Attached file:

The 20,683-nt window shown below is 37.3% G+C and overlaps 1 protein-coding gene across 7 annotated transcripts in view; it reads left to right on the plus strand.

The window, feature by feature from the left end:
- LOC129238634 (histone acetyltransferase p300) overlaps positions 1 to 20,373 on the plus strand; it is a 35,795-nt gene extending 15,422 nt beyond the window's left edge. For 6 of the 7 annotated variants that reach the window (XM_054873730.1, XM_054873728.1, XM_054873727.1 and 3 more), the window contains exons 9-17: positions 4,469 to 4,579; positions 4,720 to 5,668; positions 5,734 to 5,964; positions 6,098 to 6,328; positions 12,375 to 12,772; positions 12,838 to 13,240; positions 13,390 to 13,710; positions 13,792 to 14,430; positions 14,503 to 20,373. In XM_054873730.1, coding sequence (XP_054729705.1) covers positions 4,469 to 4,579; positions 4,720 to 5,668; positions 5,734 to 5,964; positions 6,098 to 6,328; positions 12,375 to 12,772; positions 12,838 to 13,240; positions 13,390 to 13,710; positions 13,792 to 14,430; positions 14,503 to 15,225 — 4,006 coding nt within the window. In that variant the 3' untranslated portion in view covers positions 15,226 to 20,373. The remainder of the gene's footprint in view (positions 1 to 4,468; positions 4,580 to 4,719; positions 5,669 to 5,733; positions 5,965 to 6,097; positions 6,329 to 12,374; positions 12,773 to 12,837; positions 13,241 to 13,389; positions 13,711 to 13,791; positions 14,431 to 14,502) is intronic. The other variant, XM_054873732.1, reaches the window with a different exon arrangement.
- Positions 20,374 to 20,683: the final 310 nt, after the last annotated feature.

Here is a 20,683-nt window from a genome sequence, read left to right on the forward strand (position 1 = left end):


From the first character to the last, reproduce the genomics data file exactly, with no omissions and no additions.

The 20,683-nt window shown below is 37.3% G+C and overlaps 1 protein-coding gene across 7 annotated transcripts in view; it reads left to right on the plus strand.

The window, feature by feature from the left end:
- LOC129238634 (histone acetyltransferase p300) overlaps positions 1 to 20,373 on the plus strand; it is a 35,795-nt gene extending 15,422 nt beyond the window's left edge. For 6 of the 7 annotated variants that reach the window (XM_054873730.1, XM_054873728.1, XM_054873727.1 and 3 more), the window contains exons 9-17: positions 4,469 to 4,579; positions 4,720 to 5,668; positions 5,734 to 5,964; positions 6,098 to 6,328; positions 12,375 to 12,772; positions 12,838 to 13,240; positions 13,390 to 13,710; positions 13,792 to 14,430; positions 14,503 to 20,373. In XM_054873730.1, coding sequence (XP_054729705.1) covers positions 4,469 to 4,579; positions 4,720 to 5,668; positions 5,734 to 5,964; positions 6,098 to 6,328; positions 12,375 to 12,772; positions 12,838 to 13,240; positions 13,390 to 13,710; positions 13,792 to 14,430; positions 14,503 to 15,225 — 4,006 coding nt within the window. In that variant the 3' untranslated portion in view covers positions 15,226 to 20,373. The remainder of the gene's footprint in view (positions 1 to 4,468; positions 4,580 to 4,719; positions 5,669 to 5,733; positions 5,965 to 6,097; positions 6,329 to 12,374; positions 12,773 to 12,837; positions 13,241 to 13,389; positions 13,711 to 13,791; positions 14,431 to 14,502) is intronic. The other variant, XM_054873732.1, reaches the window with a different exon arrangement.
- Positions 20,374 to 20,683: the final 310 nt, after the last annotated feature.

Here is a 20,683-nt window from a genome sequence, read left to right on the forward strand (position 1 = left end):